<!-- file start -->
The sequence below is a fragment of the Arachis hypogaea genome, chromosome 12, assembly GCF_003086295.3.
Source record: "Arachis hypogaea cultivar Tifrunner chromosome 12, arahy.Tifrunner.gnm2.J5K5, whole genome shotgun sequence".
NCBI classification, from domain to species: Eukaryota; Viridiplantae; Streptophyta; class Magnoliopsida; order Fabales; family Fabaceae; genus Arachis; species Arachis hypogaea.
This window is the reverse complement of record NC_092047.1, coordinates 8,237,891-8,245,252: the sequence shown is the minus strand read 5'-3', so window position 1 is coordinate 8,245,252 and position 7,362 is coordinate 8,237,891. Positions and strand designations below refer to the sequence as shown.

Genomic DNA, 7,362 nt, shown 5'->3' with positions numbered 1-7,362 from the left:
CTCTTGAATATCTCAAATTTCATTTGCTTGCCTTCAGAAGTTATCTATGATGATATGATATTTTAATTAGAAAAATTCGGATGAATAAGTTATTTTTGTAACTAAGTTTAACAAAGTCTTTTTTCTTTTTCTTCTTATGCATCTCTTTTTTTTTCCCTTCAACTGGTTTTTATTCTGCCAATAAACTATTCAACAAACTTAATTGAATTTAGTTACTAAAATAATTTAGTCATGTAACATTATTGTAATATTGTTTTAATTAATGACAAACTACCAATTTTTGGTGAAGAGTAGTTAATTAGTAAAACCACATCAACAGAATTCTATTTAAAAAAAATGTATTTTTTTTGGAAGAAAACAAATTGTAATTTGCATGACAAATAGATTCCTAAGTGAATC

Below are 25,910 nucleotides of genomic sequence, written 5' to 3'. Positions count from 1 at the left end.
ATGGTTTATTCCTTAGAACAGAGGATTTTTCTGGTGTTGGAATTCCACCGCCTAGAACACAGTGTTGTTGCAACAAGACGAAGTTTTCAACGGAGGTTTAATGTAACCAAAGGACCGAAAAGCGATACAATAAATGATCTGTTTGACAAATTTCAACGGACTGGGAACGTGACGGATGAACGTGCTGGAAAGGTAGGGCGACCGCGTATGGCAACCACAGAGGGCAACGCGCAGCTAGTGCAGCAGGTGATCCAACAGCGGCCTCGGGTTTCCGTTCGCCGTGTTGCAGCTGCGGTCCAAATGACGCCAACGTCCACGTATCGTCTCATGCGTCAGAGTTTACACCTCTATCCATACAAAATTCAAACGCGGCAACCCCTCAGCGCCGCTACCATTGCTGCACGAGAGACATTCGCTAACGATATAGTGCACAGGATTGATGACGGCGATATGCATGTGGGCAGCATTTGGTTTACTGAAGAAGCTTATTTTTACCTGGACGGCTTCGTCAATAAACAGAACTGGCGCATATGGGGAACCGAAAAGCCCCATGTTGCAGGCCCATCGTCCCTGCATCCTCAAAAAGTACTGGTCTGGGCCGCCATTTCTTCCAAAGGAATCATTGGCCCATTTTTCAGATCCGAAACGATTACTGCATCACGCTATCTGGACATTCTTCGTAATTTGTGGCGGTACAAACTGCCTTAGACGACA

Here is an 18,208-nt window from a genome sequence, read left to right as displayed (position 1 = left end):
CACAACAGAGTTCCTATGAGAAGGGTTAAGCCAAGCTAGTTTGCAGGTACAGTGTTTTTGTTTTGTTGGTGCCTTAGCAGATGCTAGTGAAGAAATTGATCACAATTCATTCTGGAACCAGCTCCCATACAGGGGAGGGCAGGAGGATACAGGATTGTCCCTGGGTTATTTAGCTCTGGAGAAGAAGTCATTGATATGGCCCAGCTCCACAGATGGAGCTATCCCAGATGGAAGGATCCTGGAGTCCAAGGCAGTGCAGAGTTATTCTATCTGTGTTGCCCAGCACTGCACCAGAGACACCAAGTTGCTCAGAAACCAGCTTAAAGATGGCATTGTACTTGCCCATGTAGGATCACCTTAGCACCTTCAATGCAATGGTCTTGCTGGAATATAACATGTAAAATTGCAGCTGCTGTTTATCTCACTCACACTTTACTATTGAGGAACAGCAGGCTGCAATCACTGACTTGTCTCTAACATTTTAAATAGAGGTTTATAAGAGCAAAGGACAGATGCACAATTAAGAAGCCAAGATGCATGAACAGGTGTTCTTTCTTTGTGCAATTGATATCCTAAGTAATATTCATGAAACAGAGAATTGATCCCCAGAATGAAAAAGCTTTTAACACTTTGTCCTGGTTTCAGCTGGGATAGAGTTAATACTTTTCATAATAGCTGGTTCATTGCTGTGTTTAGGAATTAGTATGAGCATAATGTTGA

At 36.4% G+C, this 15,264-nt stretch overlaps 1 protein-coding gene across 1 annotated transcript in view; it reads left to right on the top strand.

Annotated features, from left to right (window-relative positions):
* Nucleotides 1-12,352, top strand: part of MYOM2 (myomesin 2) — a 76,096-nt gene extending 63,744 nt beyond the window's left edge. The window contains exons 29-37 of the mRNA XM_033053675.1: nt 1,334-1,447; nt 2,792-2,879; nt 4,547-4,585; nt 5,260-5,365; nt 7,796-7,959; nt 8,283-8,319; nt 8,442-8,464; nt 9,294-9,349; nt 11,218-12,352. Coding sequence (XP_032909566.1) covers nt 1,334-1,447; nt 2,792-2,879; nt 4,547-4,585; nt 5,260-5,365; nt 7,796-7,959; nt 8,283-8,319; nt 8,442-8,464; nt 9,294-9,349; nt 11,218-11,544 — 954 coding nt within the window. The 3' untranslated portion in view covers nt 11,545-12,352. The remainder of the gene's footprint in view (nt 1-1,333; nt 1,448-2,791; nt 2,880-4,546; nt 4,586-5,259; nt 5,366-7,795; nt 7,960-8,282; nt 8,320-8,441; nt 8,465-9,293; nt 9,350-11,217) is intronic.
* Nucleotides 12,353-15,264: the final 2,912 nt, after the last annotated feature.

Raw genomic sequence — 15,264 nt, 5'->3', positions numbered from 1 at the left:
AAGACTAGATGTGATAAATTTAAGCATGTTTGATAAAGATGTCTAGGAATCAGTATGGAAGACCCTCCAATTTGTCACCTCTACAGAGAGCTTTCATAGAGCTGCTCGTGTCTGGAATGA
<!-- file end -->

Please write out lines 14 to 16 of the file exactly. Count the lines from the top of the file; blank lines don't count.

* Nucleotides 12,353-15,264: the final 2,912 nt, after the last annotated feature.

Raw genomic sequence — 15,264 nt, 5'->3', positions numbered from 1 at the left:
AAGACTAGATGTGATAAATTTAAGCATGTTTGATAAAGATGTCTAGGAATCAGTATGGAAGACCCTCCAATTTGTCACCTCTACAGAGAGCTTTCATAGAGCTGCTCGTGTCTGGAATGA